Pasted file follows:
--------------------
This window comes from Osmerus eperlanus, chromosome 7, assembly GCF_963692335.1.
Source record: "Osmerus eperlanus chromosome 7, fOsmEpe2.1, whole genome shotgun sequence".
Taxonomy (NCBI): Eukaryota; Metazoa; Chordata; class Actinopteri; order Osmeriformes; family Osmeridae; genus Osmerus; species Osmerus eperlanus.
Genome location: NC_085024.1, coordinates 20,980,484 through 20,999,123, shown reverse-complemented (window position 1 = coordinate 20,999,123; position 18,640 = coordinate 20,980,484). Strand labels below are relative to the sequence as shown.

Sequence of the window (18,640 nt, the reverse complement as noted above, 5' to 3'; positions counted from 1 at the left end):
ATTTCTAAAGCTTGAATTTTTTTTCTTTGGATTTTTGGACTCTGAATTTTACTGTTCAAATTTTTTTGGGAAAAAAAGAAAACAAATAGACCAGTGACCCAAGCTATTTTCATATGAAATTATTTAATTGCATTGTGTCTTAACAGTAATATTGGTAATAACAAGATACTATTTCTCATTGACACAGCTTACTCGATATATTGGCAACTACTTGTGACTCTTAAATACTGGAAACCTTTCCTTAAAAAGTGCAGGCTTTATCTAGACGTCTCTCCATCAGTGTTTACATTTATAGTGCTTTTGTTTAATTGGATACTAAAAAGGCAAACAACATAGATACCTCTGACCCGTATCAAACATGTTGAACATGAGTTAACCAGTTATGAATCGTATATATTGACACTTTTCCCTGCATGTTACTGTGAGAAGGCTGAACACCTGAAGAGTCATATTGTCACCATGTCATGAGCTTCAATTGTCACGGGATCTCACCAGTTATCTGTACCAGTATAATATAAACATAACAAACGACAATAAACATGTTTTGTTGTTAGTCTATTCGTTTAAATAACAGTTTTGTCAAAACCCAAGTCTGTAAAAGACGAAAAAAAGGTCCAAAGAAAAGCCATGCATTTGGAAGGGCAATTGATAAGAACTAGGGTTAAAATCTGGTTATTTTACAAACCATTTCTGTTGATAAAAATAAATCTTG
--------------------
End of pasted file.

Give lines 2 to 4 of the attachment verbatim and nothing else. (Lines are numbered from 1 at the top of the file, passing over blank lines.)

Source record: "Osmerus eperlanus chromosome 7, fOsmEpe2.1, whole genome shotgun sequence".
Taxonomy (NCBI): Eukaryota; Metazoa; Chordata; class Actinopteri; order Osmeriformes; family Osmeridae; genus Osmerus; species Osmerus eperlanus.
Genome location: NC_085024.1, coordinates 20,980,484 through 20,999,123, shown reverse-complemented (window position 1 = coordinate 20,999,123; position 18,640 = coordinate 20,980,484). Strand labels below are relative to the sequence as shown.